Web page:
20 June 2018
I had the pleasure of attending Brandwatch's social data briefing in London yesterday, joining a panel to discuss the role social data can play in improving marketing campaigns – along with Hitachi Rail's Sam Fisk and ESI Media's Bosola Ajenifuja.
Here are three key takeaways from the discussion.
1. The rise of data and technology has changed the game for marketers.
From an agency perspective, a 'good' design ten years ago was one the client liked. Nowadays we have sufficient data within 24 hours to prove whether a design is serving its purpose – for example persuading social media users to download a piece of gated content.
This has increased the pressure on marketers and creatives, but it is driving up standards. It forces form to follow function, and means that projects should never completely fail. Even if your business objectives aren't met, data should be available to understand why – and to inform your future business and marketing strategy.
2. Emotion is the forgotten link in B2B decision making.
Talk to any sales person worth their salt and they'll tell you the importance of emotion in the sales process. But as marketers we often forget this and base our marketing campaigns purely on rational, logical thinking.
Understanding the subconscious triggers that build an emotional connection between your brand and your customers is key to persuading them to buy. One of the most effective ways to do this is through the reactions and preferences exposed by your audience’s relationship to different forms of visual content – and social media can be a key source for this data.
Successful brands then address these triggers throughout the customer journey – in every marketing, sales, and customer service touchpoint.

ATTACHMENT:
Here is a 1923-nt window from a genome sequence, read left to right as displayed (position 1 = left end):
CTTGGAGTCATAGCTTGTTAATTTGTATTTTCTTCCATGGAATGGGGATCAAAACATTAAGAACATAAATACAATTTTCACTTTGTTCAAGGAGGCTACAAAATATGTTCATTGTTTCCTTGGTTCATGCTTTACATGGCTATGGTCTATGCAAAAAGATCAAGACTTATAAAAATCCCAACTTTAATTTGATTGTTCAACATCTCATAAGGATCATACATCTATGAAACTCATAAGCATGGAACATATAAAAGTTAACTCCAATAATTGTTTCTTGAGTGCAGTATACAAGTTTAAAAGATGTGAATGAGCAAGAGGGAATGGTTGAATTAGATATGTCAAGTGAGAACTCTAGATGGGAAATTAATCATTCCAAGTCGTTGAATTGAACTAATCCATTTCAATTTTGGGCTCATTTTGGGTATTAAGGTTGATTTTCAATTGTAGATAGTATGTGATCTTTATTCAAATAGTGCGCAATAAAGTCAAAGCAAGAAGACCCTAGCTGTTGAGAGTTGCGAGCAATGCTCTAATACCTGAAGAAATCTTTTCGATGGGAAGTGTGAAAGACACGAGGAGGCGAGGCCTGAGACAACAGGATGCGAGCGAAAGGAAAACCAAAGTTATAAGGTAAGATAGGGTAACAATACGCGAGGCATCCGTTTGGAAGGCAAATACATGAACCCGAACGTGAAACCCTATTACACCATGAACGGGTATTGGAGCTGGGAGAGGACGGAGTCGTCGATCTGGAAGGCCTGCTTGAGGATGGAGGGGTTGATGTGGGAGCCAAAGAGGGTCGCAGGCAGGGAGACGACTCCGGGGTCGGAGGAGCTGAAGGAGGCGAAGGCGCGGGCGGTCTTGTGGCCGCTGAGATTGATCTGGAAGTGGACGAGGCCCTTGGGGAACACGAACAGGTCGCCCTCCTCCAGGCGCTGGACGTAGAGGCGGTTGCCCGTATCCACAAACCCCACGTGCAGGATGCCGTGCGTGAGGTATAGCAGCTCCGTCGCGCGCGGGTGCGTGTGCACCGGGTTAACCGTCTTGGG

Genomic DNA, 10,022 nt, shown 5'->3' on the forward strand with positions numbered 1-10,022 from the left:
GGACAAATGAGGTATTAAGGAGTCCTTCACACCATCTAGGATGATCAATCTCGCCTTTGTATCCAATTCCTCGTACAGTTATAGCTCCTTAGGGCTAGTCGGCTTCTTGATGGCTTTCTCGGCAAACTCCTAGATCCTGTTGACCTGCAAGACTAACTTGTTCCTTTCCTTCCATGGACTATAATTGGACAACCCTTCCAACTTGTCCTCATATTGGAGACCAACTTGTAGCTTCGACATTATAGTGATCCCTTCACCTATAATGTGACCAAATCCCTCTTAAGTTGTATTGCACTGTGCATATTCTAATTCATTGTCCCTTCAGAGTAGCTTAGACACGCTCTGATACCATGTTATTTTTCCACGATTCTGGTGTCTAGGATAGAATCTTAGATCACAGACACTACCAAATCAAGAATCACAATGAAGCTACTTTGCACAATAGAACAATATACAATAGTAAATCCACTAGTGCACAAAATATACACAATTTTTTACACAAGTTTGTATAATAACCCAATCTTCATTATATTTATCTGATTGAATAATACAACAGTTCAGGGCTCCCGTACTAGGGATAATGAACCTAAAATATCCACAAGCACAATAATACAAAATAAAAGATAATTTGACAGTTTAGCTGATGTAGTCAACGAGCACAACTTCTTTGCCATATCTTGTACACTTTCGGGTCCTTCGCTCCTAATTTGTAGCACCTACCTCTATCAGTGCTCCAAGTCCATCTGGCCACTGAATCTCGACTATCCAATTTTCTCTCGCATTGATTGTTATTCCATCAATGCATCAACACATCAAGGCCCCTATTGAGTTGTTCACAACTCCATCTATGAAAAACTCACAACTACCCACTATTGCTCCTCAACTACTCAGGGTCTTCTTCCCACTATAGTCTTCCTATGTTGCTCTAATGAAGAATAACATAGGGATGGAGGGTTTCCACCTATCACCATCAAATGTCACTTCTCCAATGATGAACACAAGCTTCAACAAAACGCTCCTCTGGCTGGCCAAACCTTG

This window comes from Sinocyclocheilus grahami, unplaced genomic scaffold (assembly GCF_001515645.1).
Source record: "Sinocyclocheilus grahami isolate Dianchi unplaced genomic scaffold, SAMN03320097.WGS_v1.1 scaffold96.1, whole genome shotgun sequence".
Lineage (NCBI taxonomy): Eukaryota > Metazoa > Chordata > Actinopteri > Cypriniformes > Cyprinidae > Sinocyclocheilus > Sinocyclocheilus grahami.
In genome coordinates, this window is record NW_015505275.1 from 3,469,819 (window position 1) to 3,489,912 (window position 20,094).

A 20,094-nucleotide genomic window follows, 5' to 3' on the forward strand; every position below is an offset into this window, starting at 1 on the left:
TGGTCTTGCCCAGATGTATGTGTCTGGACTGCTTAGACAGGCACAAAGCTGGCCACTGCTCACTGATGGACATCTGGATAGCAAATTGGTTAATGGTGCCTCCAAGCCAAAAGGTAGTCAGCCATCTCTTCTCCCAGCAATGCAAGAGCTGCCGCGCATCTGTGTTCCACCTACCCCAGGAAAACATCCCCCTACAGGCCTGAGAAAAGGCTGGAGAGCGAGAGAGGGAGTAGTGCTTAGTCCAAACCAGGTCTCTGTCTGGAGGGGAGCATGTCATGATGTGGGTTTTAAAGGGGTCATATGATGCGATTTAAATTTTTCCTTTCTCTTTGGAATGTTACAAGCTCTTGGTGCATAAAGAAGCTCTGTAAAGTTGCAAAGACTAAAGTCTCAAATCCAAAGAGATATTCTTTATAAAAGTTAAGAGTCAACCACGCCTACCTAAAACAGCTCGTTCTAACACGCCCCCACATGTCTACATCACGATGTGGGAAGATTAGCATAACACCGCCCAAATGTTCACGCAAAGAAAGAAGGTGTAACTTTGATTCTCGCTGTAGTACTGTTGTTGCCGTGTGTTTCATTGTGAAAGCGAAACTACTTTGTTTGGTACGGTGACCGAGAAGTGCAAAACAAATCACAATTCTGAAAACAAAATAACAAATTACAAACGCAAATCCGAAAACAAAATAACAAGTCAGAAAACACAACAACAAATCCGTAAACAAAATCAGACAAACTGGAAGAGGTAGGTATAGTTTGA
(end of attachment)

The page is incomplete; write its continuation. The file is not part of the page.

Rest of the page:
3. Planning is key to successful measurement.
The wealth of data available through digital channels can be overwhelming. While it's best practice to collect all available data, your analysis should focus on business outcomes. Keep things simple, with a selection of lag measures to demonstrate your intended business impact (e.g. opportunities, revenue) and a selection of lead measures to indicate progress towards those goals (e.g. clicks, website visits, form conversions).
Avoid proprietary metrics if you don't understand how they are calculated and – where possible – validate your data against other sources.
Agreeing your framework up front will make the reporting phase of your project much easier, and remove ambiguity around what equals success.
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If you're curious to learn more about these topics please get in touch. We have a host of case studies that illustrate these points, and I'd love to talk you through them.